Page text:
After basketball star Jason Collins’ coming out earlier this year, it seemed as if American professional football players were among the most accepting, and according to a new study by Dr. Steven Roberts and Professor Eric Anderson in the UK, that sentiment doesn’t just apply to America.
In the study, published late last month, the two researchers claim there is a “general shift in attitudes” toward gay footballers, and that of 22 Premier League academy footballers aged 16-18 interviewed, every last one said they would openly accept a teammate coming out.
All participants in the study identified themselves as heterosexual and from lower to upper working class backgrounds. “These men showed no overt animosity toward gay men,” said Dr. Roberts of the University of Kent’s School of Social Policy, Sociology and Social Research. “In fact, they were more than tolerant and showed an inclusive attitude toward the hypothetical situation of having a gay teammate, best friend or roommate reveal their sexuality.”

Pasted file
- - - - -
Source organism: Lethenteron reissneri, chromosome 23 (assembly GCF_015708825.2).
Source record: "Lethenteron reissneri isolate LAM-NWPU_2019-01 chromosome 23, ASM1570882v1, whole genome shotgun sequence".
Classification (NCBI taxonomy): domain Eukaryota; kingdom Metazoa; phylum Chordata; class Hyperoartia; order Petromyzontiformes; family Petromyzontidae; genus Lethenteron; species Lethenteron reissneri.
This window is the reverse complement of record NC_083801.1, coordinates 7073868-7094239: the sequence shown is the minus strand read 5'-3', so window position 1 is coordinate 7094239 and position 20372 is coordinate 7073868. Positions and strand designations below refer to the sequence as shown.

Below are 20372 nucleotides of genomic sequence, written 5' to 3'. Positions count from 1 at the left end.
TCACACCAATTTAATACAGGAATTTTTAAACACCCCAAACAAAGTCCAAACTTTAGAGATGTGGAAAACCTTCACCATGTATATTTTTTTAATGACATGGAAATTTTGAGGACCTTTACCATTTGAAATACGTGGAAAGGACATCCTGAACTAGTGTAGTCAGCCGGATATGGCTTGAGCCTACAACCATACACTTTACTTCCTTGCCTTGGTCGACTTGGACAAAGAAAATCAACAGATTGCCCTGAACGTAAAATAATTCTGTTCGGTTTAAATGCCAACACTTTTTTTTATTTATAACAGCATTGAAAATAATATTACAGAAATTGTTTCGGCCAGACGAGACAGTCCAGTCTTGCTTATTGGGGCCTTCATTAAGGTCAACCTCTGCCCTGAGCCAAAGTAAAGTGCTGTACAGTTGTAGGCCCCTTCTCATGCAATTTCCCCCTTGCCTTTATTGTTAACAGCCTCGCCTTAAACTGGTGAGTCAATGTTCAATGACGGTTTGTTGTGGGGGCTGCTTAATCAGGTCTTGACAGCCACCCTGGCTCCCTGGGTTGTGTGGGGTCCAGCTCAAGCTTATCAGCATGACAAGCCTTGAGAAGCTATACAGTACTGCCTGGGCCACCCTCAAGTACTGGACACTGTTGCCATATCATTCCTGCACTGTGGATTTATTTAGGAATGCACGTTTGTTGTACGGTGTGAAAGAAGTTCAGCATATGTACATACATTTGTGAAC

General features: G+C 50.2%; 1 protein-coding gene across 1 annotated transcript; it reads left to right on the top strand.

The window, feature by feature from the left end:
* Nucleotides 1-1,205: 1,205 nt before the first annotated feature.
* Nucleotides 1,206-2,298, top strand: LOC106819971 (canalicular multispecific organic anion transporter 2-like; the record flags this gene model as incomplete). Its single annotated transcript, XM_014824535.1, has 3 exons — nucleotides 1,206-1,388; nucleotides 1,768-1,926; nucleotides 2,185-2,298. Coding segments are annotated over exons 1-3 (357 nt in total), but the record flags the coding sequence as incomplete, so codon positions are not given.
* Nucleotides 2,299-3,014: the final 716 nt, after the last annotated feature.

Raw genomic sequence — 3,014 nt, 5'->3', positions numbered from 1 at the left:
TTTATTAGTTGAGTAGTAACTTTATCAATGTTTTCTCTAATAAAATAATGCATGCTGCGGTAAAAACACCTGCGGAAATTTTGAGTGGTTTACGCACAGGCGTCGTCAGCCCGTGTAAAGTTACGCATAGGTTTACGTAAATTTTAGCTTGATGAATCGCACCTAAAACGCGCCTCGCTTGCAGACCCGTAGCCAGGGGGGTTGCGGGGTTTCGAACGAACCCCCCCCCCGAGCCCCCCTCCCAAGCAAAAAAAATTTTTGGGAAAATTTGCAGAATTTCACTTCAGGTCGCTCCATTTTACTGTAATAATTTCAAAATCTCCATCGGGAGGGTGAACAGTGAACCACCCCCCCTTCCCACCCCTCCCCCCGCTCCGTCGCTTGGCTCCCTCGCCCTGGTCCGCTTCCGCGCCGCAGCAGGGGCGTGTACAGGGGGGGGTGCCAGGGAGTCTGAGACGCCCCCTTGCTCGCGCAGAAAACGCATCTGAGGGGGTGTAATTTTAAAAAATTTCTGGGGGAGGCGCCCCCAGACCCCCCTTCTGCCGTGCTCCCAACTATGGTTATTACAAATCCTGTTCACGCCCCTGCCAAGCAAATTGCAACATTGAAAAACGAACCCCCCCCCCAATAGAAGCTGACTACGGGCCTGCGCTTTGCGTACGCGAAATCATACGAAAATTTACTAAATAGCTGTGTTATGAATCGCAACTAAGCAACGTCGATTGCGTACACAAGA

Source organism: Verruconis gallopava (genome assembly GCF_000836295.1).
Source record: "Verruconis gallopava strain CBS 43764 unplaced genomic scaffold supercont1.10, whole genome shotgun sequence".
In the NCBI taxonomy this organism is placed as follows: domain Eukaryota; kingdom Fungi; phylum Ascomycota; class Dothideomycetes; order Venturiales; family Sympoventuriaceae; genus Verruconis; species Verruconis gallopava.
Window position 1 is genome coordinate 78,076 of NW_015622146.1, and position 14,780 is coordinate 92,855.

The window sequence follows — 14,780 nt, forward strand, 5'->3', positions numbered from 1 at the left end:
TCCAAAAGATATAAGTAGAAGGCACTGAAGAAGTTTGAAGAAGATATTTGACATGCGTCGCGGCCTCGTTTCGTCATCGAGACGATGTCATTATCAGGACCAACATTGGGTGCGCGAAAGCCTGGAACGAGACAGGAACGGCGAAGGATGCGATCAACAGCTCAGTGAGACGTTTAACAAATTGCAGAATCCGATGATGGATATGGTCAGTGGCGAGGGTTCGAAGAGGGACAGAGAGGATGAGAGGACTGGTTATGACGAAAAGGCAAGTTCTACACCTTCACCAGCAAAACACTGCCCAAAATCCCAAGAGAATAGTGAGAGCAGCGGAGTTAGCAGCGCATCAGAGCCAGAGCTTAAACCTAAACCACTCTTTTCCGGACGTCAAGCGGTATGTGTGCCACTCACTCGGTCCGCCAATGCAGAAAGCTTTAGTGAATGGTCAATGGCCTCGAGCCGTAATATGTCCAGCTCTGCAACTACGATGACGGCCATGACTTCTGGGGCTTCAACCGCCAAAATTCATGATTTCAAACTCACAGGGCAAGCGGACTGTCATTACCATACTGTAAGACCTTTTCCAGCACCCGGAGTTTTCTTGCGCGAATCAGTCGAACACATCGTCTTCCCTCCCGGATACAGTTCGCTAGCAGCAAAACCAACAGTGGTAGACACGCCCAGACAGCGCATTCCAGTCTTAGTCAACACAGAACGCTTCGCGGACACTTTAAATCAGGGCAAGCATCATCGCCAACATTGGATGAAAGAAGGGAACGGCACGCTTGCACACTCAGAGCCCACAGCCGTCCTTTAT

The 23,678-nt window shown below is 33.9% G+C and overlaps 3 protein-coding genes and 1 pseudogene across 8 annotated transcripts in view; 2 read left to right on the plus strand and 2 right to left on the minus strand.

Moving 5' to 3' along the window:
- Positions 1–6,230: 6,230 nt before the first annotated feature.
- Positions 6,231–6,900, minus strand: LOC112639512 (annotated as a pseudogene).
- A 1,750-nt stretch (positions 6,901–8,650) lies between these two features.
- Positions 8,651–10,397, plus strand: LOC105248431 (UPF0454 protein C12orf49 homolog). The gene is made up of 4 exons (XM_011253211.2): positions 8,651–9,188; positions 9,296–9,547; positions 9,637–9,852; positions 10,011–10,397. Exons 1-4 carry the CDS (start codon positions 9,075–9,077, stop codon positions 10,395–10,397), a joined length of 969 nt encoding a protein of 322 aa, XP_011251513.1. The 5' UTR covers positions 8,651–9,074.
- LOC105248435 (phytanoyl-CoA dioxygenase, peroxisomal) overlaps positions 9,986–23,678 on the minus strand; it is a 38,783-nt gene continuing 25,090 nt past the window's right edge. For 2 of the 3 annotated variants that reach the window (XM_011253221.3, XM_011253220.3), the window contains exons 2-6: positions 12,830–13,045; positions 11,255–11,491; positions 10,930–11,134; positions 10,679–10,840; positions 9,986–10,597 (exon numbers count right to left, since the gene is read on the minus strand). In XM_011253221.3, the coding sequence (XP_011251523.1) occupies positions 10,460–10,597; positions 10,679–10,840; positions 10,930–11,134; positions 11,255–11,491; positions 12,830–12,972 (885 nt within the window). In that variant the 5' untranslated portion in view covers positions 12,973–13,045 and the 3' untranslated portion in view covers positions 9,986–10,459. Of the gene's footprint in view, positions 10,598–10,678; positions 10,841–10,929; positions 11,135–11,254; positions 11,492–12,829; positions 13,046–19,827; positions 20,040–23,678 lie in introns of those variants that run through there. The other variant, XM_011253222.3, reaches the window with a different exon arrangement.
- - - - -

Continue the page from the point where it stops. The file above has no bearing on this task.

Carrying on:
That’s great news! In fact, it shows a “marked shift in perception” from a study previously conducted by Professor Eric Anderson in 2002, which showed gay male athletes were tolerated by teammates “as long as they played the sport well.”
Research or not, it all appears to come back to the locker room. It was a hot-button issue in America after a rumored mass NFL outing, and Anderson concludes that “attitudes in the locker room among young British players would lay the foundation for a player to be able to come out.”